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The Stupidity of Netanyahu’s ‘Fix It or Nix It’ Complaint

There is no "fix" available that Iran would accept, and so insisting on "fixing" the deal is much the same as calling for abandoning it.

Benjamin Netanyahu wants you to know that he doesn’t understand how international agreements work:

The Iran nuclear deal should be changed to eliminate provisions removing restrictions on Tehran’s atomic programme over time or it should be cancelled, Israeli Prime Minister Benjamin Netanyahu said on Tuesday.

“Change it, or cancel it. Fix it, or nix it,” Netanyahu said in a speech at the U.N. General Assembly annual gathering of world leaders.

It is worth remembering that if Netanyahu had been allowed to have his way two years ago there would be no nuclear deal and no restrictions on Iran’s nuclear program. After having spent decades exaggerating the danger to Israel from an Iranian nuclear weapon, Netanyahu worked overtime to try to sabotage the negotiations that made it impossible for Iran to acquire one, and then denounced the agreement that those negotiations produced. Like Iran hawks here in the U.S., Netanyahu won’t accept any deal with Iran that Iran would ever agree to, because that would involve a compromise that these hard-liners are ideologically and maybe psychologically incapable of accepting.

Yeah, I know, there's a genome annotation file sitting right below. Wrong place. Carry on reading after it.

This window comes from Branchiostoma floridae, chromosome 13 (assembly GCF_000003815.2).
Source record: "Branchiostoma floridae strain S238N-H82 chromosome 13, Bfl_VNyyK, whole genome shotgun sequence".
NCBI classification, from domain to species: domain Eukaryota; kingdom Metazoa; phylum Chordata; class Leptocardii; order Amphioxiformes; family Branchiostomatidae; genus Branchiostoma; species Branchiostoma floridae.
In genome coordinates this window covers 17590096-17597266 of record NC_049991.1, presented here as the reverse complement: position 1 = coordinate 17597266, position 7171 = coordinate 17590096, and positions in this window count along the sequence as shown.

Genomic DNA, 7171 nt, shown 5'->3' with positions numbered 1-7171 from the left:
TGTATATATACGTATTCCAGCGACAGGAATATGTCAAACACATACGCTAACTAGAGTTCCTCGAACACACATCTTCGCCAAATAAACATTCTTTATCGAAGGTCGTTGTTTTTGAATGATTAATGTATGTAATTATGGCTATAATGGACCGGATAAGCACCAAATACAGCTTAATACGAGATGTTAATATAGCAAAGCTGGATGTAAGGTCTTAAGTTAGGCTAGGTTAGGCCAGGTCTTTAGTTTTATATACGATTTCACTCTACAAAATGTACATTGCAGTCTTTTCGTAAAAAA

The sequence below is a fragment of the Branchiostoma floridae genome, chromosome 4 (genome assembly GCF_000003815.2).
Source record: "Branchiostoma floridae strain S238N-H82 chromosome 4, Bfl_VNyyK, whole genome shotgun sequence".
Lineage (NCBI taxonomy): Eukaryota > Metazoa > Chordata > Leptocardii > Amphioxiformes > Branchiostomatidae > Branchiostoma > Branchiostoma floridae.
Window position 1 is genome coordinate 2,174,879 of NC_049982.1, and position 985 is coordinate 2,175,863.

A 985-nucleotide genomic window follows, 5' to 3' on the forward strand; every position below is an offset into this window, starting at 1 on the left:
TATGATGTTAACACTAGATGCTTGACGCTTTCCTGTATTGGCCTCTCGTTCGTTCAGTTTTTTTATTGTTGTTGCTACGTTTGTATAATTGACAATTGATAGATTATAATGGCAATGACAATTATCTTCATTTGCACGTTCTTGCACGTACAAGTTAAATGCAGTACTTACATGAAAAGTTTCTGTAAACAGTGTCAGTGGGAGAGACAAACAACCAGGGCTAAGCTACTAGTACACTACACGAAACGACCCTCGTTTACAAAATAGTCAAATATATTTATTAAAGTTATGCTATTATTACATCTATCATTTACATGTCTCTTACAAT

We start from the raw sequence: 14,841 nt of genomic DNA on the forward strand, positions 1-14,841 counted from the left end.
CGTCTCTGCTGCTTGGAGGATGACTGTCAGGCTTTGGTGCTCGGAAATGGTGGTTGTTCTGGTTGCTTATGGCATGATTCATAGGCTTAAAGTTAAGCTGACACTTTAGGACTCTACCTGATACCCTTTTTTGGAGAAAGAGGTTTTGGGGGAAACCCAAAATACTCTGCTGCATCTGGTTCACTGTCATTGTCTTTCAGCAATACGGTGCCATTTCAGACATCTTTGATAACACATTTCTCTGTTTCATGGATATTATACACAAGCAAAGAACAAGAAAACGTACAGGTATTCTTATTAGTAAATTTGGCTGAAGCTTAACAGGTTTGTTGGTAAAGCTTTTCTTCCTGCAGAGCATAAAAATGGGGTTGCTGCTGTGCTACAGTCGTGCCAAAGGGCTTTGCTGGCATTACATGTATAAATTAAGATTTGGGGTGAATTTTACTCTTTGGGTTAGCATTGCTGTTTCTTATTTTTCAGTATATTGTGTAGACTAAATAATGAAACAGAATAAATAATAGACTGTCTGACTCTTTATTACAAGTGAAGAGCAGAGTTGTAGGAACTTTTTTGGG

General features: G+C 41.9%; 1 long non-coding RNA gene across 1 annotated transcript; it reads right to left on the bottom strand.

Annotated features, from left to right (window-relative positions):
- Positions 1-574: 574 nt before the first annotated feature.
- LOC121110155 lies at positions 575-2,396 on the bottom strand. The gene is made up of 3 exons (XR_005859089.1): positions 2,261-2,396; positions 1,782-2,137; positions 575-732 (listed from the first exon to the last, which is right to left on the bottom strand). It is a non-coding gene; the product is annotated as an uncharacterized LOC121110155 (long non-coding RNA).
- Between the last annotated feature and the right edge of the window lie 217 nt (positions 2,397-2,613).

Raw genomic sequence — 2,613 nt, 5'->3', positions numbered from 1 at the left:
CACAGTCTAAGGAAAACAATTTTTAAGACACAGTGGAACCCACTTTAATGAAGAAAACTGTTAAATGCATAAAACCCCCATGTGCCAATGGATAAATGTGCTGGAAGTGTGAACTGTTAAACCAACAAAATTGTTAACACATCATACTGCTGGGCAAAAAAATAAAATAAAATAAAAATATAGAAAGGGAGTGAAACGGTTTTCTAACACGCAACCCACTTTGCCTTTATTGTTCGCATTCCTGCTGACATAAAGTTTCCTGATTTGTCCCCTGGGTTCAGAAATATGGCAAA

The objection to the sunset clauses in the JCPOA is an old one, but it is being trotted out again as part of the ongoing effort to undermine the nuclear deal. It is one of the more ridiculous objections to the agreement, and it is telling that this is what opponents of the deal are reduced to complaining about. Practically every international agreement has similar provisions that require the agreement to be renewed after a certain period of time. No one wants to be locked into any agreement forever, and a deal that didn’t have sunset clauses wouldn’t have been acceptable to Iran. In other words, if you can’t accept a deal that restricts Iran’s nuclear program for 10-15 years (some provisions last much longer than that), you won’t be able to get any deal. There is no “fix” available that Iran would accept, and so insisting on “fixing” the deal is much the same as calling for abandoning it.

Paul Pillar notes that the sunset clauses are beside the point if all parties continue to value the deal:

As long as they continue to regard the bargain as being on balance beneficial, the provisions of the JCPOA will endure, perhaps through a relatively simple extension agreement. If their calculations change significantly for whatever reason, those provisions may die. Either way, it won’t be the fine print in a sunset clause that determines the outcome.

So this is not something that needs to be “fixed” in any case. It is simply the latest in a string of bad-faith objections that hard-liners make to an agreement that they have vehemently opposed from the start.



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